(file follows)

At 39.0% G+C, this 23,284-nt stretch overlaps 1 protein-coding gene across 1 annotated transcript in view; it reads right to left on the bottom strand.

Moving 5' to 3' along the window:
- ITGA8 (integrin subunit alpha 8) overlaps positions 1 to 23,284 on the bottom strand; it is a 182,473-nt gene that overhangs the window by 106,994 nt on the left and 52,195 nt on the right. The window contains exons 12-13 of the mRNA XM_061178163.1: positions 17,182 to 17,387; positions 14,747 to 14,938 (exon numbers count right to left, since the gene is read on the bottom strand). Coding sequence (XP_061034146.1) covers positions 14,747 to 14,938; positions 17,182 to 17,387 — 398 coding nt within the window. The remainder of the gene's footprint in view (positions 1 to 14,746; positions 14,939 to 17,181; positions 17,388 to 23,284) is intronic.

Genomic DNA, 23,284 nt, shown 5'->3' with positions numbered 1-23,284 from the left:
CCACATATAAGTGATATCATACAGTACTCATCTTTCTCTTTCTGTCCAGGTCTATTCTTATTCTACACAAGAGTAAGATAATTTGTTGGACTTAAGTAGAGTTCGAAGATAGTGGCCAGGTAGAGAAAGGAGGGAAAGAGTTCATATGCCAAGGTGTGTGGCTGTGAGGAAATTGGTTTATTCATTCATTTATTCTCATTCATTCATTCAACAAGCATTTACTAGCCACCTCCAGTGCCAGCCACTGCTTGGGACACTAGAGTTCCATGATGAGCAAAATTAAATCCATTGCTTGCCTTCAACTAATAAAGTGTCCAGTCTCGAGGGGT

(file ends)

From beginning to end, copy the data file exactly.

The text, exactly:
At 39.0% G+C, this 23,284-nt stretch overlaps 1 protein-coding gene across 1 annotated transcript in view; it reads right to left on the bottom strand.

Moving 5' to 3' along the window:
- ITGA8 (integrin subunit alpha 8) overlaps positions 1 to 23,284 on the bottom strand; it is a 182,473-nt gene that overhangs the window by 106,994 nt on the left and 52,195 nt on the right. The window contains exons 12-13 of the mRNA XM_061178163.1: positions 17,182 to 17,387; positions 14,747 to 14,938 (exon numbers count right to left, since the gene is read on the bottom strand). Coding sequence (XP_061034146.1) covers positions 14,747 to 14,938; positions 17,182 to 17,387 — 398 coding nt within the window. The remainder of the gene's footprint in view (positions 1 to 14,746; positions 14,939 to 17,181; positions 17,388 to 23,284) is intronic.

Genomic DNA, 23,284 nt, shown 5'->3' with positions numbered 1-23,284 from the left:
CCACATATAAGTGATATCATACAGTACTCATCTTTCTCTTTCTGTCCAGGTCTATTCTTATTCTACACAAGAGTAAGATAATTTGTTGGACTTAAGTAGAGTTCGAAGATAGTGGCCAGGTAGAGAAAGGAGGGAAAGAGTTCATATGCCAAGGTGTGTGGCTGTGAGGAAATTGGTTTATTCATTCATTTATTCTCATTCATTCATTCAACAAGCATTTACTAGCCACCTCCAGTGCCAGCCACTGCTTGGGACACTAGAGTTCCATGATGAGCAAAATTAAATCCATTGCTTGCCTTCAACTAATAAAGTGTCCAGTCTCGAGGGGT